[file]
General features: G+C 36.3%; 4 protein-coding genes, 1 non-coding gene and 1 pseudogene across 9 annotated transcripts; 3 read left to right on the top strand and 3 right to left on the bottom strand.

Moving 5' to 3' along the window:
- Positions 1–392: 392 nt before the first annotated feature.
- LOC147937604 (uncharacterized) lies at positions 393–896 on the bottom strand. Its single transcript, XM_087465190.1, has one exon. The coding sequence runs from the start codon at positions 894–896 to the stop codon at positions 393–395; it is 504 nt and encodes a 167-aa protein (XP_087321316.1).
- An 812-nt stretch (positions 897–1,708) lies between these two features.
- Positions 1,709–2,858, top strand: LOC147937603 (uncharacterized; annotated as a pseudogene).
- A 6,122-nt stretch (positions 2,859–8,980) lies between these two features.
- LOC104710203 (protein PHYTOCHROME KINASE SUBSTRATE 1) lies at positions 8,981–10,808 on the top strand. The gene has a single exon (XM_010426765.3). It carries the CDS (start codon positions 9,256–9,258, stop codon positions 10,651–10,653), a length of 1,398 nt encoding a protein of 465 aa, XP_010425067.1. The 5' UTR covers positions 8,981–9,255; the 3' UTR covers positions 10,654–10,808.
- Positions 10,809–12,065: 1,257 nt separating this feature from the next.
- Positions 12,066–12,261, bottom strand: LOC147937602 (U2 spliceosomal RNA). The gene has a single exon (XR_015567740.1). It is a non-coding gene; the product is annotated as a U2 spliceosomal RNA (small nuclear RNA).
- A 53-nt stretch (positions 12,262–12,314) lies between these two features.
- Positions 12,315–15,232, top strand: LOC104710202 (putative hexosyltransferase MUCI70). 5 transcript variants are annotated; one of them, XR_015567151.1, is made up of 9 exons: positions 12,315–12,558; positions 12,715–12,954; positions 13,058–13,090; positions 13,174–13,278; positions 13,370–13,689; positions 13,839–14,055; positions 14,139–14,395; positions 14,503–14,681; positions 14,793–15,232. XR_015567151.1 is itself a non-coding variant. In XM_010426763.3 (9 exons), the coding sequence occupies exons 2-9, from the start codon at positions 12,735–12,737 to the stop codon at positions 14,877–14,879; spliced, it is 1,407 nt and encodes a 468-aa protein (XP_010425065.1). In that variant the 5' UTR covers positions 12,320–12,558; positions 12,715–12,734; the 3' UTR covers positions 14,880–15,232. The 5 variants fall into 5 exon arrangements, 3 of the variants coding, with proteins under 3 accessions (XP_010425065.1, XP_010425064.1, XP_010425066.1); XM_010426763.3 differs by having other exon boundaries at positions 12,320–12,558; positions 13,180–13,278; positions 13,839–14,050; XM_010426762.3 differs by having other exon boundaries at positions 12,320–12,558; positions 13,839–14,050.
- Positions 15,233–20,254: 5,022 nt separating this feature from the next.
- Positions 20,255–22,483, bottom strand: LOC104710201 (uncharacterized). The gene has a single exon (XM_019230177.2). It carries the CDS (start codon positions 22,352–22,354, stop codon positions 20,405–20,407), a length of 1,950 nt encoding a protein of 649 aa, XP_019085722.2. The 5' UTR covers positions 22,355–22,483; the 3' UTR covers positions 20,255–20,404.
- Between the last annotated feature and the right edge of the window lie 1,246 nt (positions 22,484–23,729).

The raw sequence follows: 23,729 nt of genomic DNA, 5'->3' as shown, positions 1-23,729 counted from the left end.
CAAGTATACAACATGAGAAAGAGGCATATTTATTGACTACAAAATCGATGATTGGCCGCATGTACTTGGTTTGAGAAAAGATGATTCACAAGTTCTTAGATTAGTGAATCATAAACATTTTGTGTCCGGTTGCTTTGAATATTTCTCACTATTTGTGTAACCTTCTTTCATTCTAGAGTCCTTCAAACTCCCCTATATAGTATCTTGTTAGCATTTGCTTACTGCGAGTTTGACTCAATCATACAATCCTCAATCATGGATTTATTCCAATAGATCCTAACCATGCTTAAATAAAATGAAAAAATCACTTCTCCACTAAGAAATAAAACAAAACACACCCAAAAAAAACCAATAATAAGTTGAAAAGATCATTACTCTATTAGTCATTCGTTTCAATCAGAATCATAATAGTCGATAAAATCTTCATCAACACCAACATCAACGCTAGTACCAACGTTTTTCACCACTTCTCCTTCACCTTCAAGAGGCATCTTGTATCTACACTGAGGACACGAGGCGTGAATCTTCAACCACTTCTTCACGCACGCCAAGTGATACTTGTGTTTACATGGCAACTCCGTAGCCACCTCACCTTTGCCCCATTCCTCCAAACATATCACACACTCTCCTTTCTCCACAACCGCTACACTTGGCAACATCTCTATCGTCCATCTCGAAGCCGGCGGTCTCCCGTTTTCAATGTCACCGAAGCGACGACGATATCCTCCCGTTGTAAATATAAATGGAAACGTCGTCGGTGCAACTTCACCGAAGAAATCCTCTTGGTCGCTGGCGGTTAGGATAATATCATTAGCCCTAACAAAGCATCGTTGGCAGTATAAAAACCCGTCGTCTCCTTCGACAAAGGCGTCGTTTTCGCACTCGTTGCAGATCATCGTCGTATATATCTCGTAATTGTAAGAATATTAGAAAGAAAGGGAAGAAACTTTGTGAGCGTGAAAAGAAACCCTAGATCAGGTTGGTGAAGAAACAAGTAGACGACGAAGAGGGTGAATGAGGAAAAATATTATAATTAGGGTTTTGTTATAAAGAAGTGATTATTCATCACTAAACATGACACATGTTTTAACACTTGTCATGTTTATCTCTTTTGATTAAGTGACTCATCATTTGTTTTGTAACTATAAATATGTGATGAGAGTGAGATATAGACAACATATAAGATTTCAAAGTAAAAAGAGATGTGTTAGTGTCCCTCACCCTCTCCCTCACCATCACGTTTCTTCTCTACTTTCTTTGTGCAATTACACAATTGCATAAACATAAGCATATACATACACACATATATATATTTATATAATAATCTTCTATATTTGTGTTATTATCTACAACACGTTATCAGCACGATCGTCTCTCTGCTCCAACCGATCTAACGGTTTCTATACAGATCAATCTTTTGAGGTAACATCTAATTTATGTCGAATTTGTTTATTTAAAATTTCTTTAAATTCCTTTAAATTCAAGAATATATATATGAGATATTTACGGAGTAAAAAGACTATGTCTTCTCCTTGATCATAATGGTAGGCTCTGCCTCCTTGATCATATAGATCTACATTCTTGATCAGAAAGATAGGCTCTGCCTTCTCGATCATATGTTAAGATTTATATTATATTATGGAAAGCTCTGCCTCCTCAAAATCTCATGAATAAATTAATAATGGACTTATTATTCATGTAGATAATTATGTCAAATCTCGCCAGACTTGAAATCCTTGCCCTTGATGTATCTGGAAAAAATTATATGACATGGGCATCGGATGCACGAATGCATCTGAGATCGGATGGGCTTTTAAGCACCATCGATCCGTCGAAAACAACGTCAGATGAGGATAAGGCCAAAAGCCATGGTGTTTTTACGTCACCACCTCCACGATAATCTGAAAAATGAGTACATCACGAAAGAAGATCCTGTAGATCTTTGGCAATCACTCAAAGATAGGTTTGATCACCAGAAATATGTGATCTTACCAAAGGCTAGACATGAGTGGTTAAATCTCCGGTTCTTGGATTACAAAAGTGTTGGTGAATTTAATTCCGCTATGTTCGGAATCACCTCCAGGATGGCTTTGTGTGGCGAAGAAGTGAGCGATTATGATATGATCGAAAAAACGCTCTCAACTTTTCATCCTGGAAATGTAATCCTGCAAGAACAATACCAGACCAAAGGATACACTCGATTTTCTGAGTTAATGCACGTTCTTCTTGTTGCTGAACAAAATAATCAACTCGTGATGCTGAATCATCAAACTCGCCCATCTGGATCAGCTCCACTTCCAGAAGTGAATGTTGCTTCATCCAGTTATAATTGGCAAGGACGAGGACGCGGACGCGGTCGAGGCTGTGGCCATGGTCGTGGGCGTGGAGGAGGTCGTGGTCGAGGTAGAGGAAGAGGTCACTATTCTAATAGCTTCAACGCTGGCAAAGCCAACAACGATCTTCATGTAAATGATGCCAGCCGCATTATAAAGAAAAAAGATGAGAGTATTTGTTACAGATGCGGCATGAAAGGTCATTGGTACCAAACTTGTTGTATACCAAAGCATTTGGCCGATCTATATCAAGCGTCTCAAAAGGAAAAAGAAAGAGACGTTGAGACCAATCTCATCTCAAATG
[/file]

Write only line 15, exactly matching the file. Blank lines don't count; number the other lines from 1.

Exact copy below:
- Between the last annotated feature and the right edge of the window lie 1,246 nt (positions 22,484–23,729).